Coronary artery bypass grafting (CABG) has been the treatment of choice for coronary artery disease since it showed to be superior to medical therapy.1–2 Percutaneous coronary intervention (PCI) emerged as a less invasive alternative to CABG and the PCI:CABG ratio has increased ever since.3
What treatment strategy is preferred for myocardial revascularisation in patients with complex coronary artery disease remains a matter of debate. It depends strongly on the complexity of the disease and patient co-morbidities, but is also a matter of the preferences of the treating physician.4 Interventional cardiologists and cardiac surgeons can be incomplete in providing information to the patient, thereby influencing the decision-making process.5 Furthermore, practice varies significantly within regions and even within hospitals in the same city.
In many patients, comparable results can be achieved either with CABG or PCI. However, some patients can only undergo CABG because they have too complex coronary artery disease deemed unsuitable to be treated with PCI. In contrast, PCI can be the only treatment option if patients are deemed inoperable due to advanced age or severe co-morbidities. The heart team – a multidisciplinary team that includes the interventional cardiologist and cardiovascular surgeon – can best weigh all the available diagnostic information and patient factors to conclude which treatment is the best for the individual patients.5–7
There are limited data on the PCI/CABG patient distribution after assessment by the heart team. Furthermore, there are very limited data from studies that investigated the outcomes of patients that are only suitable for PCI or CABG. Since this is such a selected patient population, it is crucial that separate analyses are performed. This short review summarises these data.
The evidence of preferred PCI or CABG treatment for complex coronary artery disease continues to build. A large number of randomised trials have compared PCI with CABG, specifically off-pump CABG, and hybrid procedures.8–9 Trial eligibility of patients is often restricted due to specific inclusion and exclusion criteria. Therefore, numerous trials have instituted registries to characterise patients ineligible for randomisation. Through separate analysis of these patients, the overall strengths and limitations of PCI and CABG can be investigated.
The Emory Angioplasty versus Surgery Trial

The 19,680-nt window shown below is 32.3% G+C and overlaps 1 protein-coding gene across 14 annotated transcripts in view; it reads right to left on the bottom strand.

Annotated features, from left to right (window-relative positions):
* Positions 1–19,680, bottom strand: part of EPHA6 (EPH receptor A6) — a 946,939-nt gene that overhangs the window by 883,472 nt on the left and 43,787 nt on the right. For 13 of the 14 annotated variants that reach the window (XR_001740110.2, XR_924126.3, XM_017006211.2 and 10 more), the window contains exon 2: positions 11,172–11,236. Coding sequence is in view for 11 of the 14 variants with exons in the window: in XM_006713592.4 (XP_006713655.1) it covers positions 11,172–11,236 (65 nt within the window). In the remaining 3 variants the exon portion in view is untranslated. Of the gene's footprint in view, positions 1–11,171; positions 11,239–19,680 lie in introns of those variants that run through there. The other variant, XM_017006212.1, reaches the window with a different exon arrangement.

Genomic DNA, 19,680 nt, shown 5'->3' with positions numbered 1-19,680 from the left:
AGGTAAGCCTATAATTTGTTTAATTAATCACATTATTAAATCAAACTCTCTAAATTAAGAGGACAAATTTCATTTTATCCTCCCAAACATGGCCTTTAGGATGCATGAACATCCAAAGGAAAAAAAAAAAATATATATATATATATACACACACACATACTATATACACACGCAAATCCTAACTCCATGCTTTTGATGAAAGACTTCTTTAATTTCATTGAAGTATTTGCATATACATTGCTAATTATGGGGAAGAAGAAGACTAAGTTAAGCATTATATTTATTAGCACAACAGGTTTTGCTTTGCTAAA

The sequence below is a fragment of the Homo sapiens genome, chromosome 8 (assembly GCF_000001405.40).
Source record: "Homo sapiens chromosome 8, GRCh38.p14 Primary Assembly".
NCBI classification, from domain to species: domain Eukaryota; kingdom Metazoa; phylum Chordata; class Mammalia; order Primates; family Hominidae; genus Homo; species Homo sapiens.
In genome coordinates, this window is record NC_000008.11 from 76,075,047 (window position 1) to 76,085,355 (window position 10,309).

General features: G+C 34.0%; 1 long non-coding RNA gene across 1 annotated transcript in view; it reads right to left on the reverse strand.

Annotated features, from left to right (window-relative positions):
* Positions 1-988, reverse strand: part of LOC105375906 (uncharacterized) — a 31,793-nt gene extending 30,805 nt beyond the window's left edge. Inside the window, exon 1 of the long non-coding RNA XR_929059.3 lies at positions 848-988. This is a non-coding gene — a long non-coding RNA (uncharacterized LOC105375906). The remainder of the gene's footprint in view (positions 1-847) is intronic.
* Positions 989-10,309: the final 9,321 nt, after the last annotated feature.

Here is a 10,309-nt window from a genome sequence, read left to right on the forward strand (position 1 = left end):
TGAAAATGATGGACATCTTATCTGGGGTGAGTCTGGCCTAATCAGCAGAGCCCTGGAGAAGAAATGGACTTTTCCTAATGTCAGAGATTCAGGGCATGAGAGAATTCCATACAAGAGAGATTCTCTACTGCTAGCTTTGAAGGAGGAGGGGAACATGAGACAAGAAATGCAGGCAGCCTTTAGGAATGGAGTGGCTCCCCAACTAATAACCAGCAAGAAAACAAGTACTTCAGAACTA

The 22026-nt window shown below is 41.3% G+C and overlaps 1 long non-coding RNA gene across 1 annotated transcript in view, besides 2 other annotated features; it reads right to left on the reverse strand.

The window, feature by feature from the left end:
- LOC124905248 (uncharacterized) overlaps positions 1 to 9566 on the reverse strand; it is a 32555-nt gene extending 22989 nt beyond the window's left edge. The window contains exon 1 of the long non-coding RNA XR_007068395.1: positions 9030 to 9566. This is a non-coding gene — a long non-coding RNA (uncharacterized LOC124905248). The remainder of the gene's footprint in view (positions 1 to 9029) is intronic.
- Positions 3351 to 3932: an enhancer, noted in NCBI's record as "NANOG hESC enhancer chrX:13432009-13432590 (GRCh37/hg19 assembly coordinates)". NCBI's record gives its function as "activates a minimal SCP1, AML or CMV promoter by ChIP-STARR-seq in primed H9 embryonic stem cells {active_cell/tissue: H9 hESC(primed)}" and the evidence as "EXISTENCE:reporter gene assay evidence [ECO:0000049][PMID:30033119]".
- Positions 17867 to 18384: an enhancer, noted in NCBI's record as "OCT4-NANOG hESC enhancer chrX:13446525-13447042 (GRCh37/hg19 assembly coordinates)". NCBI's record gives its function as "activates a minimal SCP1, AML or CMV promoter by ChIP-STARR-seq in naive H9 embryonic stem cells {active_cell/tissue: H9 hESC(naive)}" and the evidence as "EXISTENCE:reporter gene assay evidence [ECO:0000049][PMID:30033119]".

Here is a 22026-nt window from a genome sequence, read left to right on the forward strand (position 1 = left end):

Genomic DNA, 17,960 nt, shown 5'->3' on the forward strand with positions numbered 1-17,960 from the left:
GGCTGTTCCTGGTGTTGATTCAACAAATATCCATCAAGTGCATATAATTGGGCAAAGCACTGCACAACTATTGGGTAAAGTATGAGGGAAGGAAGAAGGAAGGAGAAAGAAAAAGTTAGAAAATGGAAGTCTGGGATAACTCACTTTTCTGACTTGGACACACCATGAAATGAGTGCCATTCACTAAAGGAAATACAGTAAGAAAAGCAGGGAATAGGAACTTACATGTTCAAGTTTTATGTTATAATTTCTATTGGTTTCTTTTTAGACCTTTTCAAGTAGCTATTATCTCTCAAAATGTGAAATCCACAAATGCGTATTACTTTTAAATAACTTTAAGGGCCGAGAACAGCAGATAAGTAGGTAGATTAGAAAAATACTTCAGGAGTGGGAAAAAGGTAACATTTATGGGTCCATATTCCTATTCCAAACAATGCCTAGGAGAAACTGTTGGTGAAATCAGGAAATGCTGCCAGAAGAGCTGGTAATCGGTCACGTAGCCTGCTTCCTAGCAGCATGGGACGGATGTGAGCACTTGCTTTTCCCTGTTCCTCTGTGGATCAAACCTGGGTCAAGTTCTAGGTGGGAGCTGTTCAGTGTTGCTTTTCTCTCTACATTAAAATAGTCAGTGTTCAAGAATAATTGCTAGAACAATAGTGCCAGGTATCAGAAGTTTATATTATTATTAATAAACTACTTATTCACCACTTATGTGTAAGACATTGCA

The Emory angioplasty versus surgery trial (EAST) was the first to include registries alongside the randomisd treatment arms.10 The study included 842 patients of which 392 were randomised and 450 were included in the registry. The patients included in the registry were eligible to be included in the trial, but could not be randomised due to physician or patient refusal. If referred directly for CABG, patients were not approached for randomisation. If the attending or referring physician refused randomisation, the patients were also not approached.
There were several statistically significant differences between the randomised and registry patients. The complexity of coronary artery disease was higher in the registry: more lesions in total and more lesions with a total occlusion. Randomised patients were more likely to have CSS class III or IV angina, and were administered more medication (heparin, calcium antagonists, nitrates).
Which treatment the registry patients received depended on the advice of the attending physician. Twelve patients received medical management, 270 and 168 patients underwent CABG and PCI, respectively. Comparing registry patients to randomised patients, it is clear that PCI registry patients had less complex coronary artery disease deemed treatable with PCI. They had lower rates of three-vessel disease (16.7 versus 39.9 %, p<0.001) and less often had proximal left anterior descending (LAD) stenosis ≥70 % (26.8 versus 37.9 %, p=0.024). In contrary, CABG registry patients had more complex disease as shown by the higher rate of three-vessel disease (55.2 versus 39.7 %, p<0.001) and the number of narrowings ≥70 % in diameter (2.2 ± 1.3 versus 1.8 ± 1.1, p<0.001).
At three-year follow-up, survival was 95.1 % for the PCI registry and 92.9 % for the PCI patients in the randomised trial. For the CABG registry patients there was a slight improvement in survival (97 versus 93.8 %), although this did not reach statistical significance (p=0.095).
The Bypass Angioplasty Revascularisation Investigation Trial
The Bypass angioplasty revascularisation investigation (BARI) trial included a total of 3,839 patients; 1,829 were randomised and 2,010 participated in the registry.11 Similar to the EAST trial, the patients were eligible for randomisation, but refused. Whether these registry patients underwent CABG or PCI depended on the complexity of the lesions; complex patients underwent CABG.
Patients that underwent CABG in the registry had significantly more complex disease than the CABG patients in the trial, as they had more lesions (3.6 versus 3.2, p=0.001), proximal left anterior descending artery involvement (p=0.017), class C lesions (p<0.001) and diffuse disease (p=0.003). Not surprisingly, they received more grafts, had more internal mammary artery graft use, and had a higher complete revascularisation rate. In contrast, patients in the PCI registry had fewer complex lesions than the patients in the trial, with a lower number of lesions and less LAD involvement. As a result, they had more successful attempts in dilating significant lesions (p=0.019).
After seven years of follow-up, survival after CABG in the trial or registry was not significantly different (84.4 versus 85.8 %, respectively). This is not unexpected, the complexity of the disease has little influence on long-term outcomes in CABG patients.12–13 The PCI patients in the registry did significantly better than the trial patients (86.1 versus 80.9 %, respectively, p<0.01). However, this difference was no longer significant after adjustment for the worse profile of the trial patients (p=0.16). Indeed, in PCI patients the complexity of disease is significantly correlated to impaired outcomes.
The Angina with Extreme Serious Operative Mortality Evaluation
Of the 2,431 patients in the Angina with extreme serious operative mortality evaluation (AWESOME), 454 patients were randomised and 1,977 included in the registry.14 Apart from prior CABG, New York Heart Association (NYHA) III/IV classification, graft disease and left main stenosis >50 %, baseline characteristics between the trial and registry patients were similar. However, these differences were mainly because of the patients that chose not to be randomised (n=327), while the ‘physician-directed’ registry patients (n=1,650) did not show any differences as compared to the randomised cohort.